As it expands its presence in the UK, Saga Robotics is redefining the way strawberries are cultivated.

The company has developed an electric-powered robot, Thorvald, which provides a range of automated integrated pest management (IPM) services, including utilising shortwave light to treat plants at night.

By using this technology, strawberry growers can reduce fungicide usage for controlling powdery mildew, while enhancing crop yields and improving disease control.

Saga Robotics chief executive Anne Dingstad says the technology assists farms in their commitment to sustainability because it eliminates the need for diesel operations and reduces reliance on chemical fungicides.

Thorvald can also disperse predatory mites, cut runners and collect data in strawberry systems.

The company is planning to advance the data software technology further by incorporating yield forecasting and
disease detection.

Anne explains the robot will have labour-saving advantages too, cutting costs for growers.

“By implementing the Thorvald platform, growers achieve better control over the crops and contribute to increasing efficiency in food production,’’ she says.

Because the technology is modular, it is scalable, and that flexibility means it can be applied to different products,
customers, crops, and markets.

“This not only provides immediate value, but also allows for future flexibility and profitable innovation opportunities,’’ says Anne.

“Thorvald will continue to evolve, incorporating advanced autonomy features that optimise operational processes for farmers.’’

The robot is currently available to growers through a Farming-as-a-Service (FaaS) model.

Driven by the increasing interest in robotics within the agricultural sector, Saga Robotics has ambitious growth plans in the UK, where it aims to expand its operations and customer base. In 2022, contracts covered one full farm and 30 hectares – 2023 saw a doubling of that acreage. In 2024, Saga Robotics anticipates partnering with approximately 10 growers across the UK, increasing the contract area fourfold.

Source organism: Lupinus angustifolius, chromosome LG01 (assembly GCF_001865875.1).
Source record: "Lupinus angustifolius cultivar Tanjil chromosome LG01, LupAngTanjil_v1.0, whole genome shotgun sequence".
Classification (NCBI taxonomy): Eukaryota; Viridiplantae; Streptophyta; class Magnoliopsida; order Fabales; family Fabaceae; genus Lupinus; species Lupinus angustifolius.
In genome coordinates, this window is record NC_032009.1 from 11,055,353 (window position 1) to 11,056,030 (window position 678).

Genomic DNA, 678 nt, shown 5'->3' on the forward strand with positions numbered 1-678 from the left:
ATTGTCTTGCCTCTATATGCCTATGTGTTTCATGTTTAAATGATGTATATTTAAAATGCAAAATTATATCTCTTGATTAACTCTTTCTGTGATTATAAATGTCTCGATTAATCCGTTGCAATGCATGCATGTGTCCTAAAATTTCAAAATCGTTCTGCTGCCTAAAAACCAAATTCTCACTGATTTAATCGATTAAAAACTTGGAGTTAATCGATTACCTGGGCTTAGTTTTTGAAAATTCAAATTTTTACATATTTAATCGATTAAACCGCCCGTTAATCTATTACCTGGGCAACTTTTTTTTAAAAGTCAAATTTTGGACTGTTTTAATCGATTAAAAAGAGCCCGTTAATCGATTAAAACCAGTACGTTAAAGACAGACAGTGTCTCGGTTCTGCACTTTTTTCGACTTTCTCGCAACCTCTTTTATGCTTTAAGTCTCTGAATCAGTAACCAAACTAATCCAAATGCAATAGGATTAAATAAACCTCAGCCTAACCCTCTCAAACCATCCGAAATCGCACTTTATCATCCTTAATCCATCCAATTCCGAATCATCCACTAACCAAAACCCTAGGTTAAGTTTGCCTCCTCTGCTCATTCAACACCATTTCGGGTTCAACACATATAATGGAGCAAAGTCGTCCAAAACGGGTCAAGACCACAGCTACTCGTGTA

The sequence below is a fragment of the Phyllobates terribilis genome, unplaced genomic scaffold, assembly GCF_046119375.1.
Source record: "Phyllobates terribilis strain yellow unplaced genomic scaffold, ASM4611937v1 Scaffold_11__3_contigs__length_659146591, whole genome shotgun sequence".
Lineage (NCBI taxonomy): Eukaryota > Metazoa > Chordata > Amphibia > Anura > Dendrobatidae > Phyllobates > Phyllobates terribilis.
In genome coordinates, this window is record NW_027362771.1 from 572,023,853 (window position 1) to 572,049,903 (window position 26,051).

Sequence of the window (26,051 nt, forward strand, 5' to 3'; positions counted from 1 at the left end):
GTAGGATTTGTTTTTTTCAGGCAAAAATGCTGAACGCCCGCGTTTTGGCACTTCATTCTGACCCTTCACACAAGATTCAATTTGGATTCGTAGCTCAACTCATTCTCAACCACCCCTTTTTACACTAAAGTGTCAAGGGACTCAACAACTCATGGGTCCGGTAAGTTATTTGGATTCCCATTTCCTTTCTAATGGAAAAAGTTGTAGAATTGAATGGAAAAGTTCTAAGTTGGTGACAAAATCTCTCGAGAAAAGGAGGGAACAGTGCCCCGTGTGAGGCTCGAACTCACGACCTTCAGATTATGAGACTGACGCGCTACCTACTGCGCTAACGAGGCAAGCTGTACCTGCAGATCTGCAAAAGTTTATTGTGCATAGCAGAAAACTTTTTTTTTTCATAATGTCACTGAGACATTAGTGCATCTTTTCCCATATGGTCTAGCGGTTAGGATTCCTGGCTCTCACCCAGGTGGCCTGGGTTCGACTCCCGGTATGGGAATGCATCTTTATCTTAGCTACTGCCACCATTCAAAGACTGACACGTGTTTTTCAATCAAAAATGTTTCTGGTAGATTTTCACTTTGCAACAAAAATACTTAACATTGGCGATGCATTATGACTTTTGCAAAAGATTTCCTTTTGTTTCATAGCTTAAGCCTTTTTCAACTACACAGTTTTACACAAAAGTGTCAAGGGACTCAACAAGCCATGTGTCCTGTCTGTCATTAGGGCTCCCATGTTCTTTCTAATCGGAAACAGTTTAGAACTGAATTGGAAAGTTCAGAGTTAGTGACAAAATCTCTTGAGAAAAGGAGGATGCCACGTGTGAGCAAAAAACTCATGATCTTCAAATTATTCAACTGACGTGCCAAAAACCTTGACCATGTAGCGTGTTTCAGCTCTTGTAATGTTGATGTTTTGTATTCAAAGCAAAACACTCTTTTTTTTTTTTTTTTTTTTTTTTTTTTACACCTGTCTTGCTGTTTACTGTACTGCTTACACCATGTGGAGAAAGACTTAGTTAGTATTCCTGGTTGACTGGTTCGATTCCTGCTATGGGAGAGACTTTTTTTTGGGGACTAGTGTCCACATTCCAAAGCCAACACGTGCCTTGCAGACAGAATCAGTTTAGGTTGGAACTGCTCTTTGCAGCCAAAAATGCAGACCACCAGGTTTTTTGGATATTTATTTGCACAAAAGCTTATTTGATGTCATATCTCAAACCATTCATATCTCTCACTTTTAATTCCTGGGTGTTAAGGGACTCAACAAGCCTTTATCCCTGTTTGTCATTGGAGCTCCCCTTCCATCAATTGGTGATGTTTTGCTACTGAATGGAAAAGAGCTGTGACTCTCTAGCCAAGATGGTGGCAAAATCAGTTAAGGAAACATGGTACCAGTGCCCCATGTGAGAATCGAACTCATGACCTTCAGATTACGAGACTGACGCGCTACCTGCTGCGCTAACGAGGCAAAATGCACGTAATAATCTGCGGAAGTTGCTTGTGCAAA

Its upcoming Thorvald III robot, which will be used in strawberry crops and grapevines, is expected to remove about 70 to 90 per cent of synthetic pesticides used in strawberry and wine production.

Dr Vincent Martinez

A pioneering technique has been used to develop an analyser which measures how efficiently bull and ram semen is moving.

Dr Vincent Martinez, co-founder of Dyneval Ltd, developed the concept behind the Dynescan semen analyser after realising that techniques based on statistical physics could be applied to light intensity fluctuations in a video of a semen sample under a low magnification microscope. This allows key parameters of the progressive motility and mean speed of semen to be extracted within minutes.

This data is important for breeders because when semen can maintain motility, conception rates will be higher.

By using the analyser to test semen, cows with uncertain heat timing can be inseminated with semen that has good
longevity, Dr Martinez explains.

“The Dynescan semen analyser can measure the percentage progressive motility – the percentage of cells moving
well – and the speed of progressive cells in a semen sample,’’ he says.

Measurements can be extracted from fresh, frozen, conventional or sexed semen.

Dr Martinez co-founded Dyneval with Dr Tiffany Wood in 2020, and the pair worked with product designers and software developers to bring Dynescan to the market in 2022. The analyser is now used pen-side by vets and  genetics companies.

For pre-breeding examinations on bulls or rams, the Dynescan will provide objective measurements and video evidence of semen quality.

“For straws or pellets used for artificial insemination, semen motility lifetime analysis provides vets and farmers with insight into how long the semen will remain motility in the female reproductive tract,’’ he says.

Measurements performed by vets have shown that conception rates are 8 per cent higher when semen samples are able to maintain motility for more than two hours, he adds.

“This increase will help the average UK dairy farmer of 200 cows retain profit of £8,204 each year, based on a fertility
cost of £5 per cow per day.’’

The company’s next challenge is to scale up the technology so that it can be used on all samples at bull studs to
allow every batch a time-dependent motility signature.

“At every stage during processing, transport, storage and prior to insemination, the Dynescan motility signature can be compared to provide reliable quality control, accessible to every user across the industry,’’ says Dr Martinez.

What the Judges said

Innovative solution with rapid development to provide accurate on farm semen testing. Clear savings to farmers and opportunities to create a more accurate system for farmers and vets alike